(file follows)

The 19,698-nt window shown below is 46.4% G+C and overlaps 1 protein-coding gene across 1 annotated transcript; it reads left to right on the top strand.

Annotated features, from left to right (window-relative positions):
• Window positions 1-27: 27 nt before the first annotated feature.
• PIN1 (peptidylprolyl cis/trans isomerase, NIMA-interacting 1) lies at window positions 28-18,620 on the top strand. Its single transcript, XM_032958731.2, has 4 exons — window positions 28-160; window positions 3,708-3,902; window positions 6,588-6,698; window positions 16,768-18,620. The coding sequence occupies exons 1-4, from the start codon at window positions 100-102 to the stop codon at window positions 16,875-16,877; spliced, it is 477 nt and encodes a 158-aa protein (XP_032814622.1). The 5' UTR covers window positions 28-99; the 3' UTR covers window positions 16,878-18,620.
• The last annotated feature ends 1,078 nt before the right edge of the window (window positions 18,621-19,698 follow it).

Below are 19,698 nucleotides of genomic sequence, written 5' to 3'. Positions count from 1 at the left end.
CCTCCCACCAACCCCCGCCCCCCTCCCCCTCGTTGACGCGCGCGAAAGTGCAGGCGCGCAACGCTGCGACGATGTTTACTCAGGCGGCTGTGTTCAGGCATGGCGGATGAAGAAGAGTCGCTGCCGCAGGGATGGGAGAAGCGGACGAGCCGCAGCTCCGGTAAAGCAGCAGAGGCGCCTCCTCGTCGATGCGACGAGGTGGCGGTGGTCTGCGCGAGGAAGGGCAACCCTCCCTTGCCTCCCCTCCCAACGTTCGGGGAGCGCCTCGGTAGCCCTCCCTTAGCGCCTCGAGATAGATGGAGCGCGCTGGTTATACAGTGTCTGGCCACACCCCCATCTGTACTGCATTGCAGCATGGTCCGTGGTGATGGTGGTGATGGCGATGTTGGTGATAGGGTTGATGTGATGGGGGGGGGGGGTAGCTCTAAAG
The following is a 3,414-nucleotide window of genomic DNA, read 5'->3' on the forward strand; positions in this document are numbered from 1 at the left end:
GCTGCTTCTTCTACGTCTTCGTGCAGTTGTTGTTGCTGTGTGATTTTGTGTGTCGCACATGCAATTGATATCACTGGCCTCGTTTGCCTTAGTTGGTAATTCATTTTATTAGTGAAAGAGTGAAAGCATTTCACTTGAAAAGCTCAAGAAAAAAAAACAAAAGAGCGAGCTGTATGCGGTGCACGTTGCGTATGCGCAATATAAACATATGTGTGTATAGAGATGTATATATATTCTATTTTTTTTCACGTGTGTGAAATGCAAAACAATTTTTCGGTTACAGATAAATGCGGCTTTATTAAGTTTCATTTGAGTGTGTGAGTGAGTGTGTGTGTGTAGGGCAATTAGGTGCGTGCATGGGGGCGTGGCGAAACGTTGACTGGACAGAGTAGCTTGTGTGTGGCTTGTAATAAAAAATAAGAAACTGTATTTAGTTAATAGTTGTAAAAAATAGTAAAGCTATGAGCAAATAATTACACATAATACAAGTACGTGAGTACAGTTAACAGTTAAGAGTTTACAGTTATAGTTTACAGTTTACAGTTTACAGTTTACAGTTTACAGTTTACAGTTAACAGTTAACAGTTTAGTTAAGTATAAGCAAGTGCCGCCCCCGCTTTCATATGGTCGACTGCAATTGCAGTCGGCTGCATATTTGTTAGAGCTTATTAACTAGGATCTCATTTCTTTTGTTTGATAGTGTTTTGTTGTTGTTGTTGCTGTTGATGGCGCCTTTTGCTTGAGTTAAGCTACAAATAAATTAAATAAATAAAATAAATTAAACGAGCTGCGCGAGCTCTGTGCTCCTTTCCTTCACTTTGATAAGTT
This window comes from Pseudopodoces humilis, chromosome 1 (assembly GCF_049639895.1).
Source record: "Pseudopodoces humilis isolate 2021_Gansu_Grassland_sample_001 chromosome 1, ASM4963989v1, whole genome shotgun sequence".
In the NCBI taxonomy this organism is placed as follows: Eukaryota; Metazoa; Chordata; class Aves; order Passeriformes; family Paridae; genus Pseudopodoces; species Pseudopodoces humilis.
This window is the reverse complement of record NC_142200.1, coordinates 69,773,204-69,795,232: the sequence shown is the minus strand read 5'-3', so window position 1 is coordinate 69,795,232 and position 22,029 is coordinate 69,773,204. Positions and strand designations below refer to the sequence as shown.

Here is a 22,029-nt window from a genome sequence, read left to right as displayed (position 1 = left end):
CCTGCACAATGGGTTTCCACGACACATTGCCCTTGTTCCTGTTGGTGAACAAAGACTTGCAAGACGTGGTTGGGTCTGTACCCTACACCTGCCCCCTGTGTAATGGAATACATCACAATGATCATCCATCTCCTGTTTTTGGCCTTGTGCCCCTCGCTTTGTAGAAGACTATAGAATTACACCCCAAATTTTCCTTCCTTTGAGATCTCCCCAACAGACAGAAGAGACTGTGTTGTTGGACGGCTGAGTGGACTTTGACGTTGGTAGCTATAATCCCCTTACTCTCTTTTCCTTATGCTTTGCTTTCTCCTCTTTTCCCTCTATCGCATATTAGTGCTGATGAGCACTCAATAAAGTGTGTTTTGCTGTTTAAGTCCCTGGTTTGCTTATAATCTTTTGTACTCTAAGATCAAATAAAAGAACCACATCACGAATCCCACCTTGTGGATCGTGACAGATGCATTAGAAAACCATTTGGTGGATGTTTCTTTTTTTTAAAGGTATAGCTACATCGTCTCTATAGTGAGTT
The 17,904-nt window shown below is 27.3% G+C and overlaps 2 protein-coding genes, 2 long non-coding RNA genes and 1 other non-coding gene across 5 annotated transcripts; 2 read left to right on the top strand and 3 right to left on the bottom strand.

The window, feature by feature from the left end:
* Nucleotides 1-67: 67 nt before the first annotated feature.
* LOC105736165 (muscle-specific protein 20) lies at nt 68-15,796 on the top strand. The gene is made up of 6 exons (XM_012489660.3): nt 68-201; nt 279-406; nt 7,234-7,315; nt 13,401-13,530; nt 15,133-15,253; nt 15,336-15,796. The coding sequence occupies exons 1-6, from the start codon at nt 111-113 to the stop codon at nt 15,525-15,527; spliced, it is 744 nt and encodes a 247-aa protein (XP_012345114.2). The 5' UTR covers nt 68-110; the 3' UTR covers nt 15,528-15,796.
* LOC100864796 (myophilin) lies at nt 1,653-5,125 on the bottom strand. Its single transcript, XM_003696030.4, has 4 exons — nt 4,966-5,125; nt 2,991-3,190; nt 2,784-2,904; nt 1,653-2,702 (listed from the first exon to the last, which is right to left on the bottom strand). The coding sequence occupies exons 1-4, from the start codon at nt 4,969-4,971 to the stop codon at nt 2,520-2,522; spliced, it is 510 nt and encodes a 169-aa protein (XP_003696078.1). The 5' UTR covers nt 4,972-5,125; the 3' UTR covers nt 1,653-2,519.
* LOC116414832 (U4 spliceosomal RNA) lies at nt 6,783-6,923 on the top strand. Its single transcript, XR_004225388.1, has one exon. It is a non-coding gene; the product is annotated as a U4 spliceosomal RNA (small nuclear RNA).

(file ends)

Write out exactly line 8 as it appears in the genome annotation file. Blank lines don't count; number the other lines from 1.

The following is a 3,414-nucleotide window of genomic DNA, read 5'->3' on the forward strand; positions in this document are numbered from 1 at the left end: